What is the Pritikin diet?


In this episode, Katrina Mills and I discuss the Pritikin diet. It’s a diet made popular in the 1980’s. It was created by Nathan Pritikin, an engineer that suffered from a heart attack and wrote a diet book in order to prevent further heart events. The diet has been extensively studied, scrutinised and followed. Join us to explore the pro’s and con’s of the Pritikin diet. Make sure you leave us a comment if you enjoyed the podcast.
Check out this episode!


What is the Pritikin Diet?

With Katrina Mills

  • Developed in the 1980’s and it’s the opposite of the ketogenic diet. Nathan Pritikin was an engineer who had a heart attack in his 40’s so he studied a few different cultures from around the world and looked at their eating patterns and lifestyles. He then developed a book, which involved exercise and diet advice, and it’s based around high fibre, low in protein and very low in fat.
  • Recent research found this the Pritikin diet lowers cholesterol and blood pressure (risk factors for heart disease) and slightly reverses symptoms of metabolic syndrome including excess weight around the mid-section and insulin resistance.
  • The Pritikin diet was created as a diet for heart disease, although not completely advocated by medical professionals.
  • The diet involves some good principles that are even seen in the current dietary guidelines, including high fibre.
  • The diet includes 5 serves of starches, grains or legumes/day (similar to current guidelines) and they need to be wholegrain not refined. Starchy vegetables are also included in this group.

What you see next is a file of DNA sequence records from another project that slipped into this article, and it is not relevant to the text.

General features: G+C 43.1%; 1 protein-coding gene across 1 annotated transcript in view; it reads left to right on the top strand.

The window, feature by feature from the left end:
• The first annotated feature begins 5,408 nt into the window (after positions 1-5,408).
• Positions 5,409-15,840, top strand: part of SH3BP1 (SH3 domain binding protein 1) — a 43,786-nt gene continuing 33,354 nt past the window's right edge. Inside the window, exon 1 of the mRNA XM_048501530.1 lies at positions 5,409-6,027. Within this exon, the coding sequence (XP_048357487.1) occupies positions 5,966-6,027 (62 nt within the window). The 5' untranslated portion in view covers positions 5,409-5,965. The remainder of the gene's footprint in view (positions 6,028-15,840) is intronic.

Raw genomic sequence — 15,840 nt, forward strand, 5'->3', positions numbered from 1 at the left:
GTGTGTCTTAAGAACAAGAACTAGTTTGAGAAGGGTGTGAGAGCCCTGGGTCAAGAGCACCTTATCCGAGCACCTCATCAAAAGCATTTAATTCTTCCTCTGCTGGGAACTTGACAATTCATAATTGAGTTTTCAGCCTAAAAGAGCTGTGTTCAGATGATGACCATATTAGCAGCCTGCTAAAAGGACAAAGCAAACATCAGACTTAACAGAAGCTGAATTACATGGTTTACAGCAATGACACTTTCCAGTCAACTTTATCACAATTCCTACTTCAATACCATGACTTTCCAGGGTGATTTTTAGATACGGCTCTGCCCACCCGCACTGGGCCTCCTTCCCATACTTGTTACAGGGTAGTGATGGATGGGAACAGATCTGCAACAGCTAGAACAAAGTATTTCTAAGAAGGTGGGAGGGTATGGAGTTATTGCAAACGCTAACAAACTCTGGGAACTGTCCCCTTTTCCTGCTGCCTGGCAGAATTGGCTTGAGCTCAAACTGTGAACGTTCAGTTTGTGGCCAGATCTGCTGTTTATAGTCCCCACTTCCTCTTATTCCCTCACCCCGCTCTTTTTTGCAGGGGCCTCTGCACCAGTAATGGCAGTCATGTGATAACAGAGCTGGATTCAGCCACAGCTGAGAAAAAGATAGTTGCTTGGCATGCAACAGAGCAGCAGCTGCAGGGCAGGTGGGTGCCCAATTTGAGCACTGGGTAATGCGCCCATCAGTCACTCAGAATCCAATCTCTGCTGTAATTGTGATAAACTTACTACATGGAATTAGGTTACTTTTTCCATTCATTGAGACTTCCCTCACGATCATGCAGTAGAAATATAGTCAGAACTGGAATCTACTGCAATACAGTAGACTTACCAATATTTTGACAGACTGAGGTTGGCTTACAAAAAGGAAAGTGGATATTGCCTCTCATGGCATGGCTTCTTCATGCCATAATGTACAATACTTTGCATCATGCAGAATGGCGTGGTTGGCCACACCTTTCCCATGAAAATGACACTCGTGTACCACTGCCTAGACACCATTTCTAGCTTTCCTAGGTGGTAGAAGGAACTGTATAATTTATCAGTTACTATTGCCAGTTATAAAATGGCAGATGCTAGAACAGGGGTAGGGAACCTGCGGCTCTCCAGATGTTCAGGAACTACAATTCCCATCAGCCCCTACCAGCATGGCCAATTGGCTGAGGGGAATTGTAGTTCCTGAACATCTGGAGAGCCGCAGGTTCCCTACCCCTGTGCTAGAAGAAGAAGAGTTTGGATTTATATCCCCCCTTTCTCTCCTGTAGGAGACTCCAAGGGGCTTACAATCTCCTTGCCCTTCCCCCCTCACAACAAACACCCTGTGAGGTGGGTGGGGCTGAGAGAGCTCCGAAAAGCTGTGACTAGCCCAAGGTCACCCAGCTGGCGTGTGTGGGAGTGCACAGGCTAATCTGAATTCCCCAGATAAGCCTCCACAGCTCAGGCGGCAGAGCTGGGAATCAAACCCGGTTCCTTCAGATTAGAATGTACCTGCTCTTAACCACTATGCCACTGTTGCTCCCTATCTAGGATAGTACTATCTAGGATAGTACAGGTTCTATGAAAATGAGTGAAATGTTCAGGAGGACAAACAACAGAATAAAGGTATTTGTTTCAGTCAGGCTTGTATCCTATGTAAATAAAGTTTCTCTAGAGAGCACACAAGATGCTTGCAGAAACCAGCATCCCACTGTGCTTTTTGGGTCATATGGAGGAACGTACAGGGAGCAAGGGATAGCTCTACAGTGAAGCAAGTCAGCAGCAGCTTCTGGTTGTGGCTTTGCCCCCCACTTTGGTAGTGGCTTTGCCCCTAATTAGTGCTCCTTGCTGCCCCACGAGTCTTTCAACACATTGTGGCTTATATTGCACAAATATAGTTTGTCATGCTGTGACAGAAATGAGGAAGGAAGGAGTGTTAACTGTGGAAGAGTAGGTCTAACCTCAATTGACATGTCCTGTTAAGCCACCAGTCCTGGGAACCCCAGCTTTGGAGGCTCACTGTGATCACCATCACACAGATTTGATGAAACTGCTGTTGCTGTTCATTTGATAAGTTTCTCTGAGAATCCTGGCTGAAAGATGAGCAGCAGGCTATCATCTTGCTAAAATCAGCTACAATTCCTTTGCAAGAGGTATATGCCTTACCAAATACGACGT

• The Pritikin diet recommends at least 5 serves of vegetables per day.
  • The Pritikin diet recommends 4 pieces of fruit per day and points out that fruit isn’t fattening (as long as you’re eating a healthy balanced diet).
  • The Pritikin diet recommends 2 serves of low-fat dairy per day and encourages only one serving of animal-based protein per day that is the size of your palm.
  • The Pritikin diet recommends omega 3-rich fish twice per week.
  • Graded protein in 3 levels: best, satisfactory and don’t have very often at all. Best= fish, satisfactory= prawns and poultry (chicken and turkey) and game meat (kangaroo) and poor= red meat.
  • The Pritikin diet recommends limiting the poor protein options to no more than once a month.
  • More of a vegetarian-based plan and encourages the non-meat protein sources such as legumes and tofu to make up the rest of your diet.
  • The Pritikin diet totally avoids most fat and recommends limiting fat to 1 teaspoon serving per day including oil or butter.
  • Intake of nuts is limited to 30g per day on the Pritikin diet.
  • Biggest limitation of the Pritikin diet is the avoidance of healthy fats.
  • The Pritikin diet might be too high in starch for someone who has insulin resistance.
  • Take the positive messages out of different styles of diets and modify them for individual needs. The best way to find out how you should be eating for your needs is to see a dietitian.
  • Can take some of the principles of the Pritikin diet such as high vegetable intake and modify it to your needs to improve your heart health and reduce cholesterol (due to the low fat nature of the diet and high fibre intake).
  • Intake of fibre should be 20-30grams per day. A piece of fruit has approximately 4 grams.
  • You don’t need to follow a strict dietary regime to get health benefits.
  • If your diet is low in vegetables you won’t reach this fibre intake. This is why so many people have issues with constipation.
  • Parents: try and encourage vegetable intake with your kids and don’t reward them with dessert or snack foods.
  • Families should also try to model vegetable-eating behaviours because kids are copycats and will copy them!
  • Don’t bring unhealthy snack foods into the house so they are not available to eat in the first place. These types of foods should be seen as ‘sometimes’ foods to set up good eating habits.

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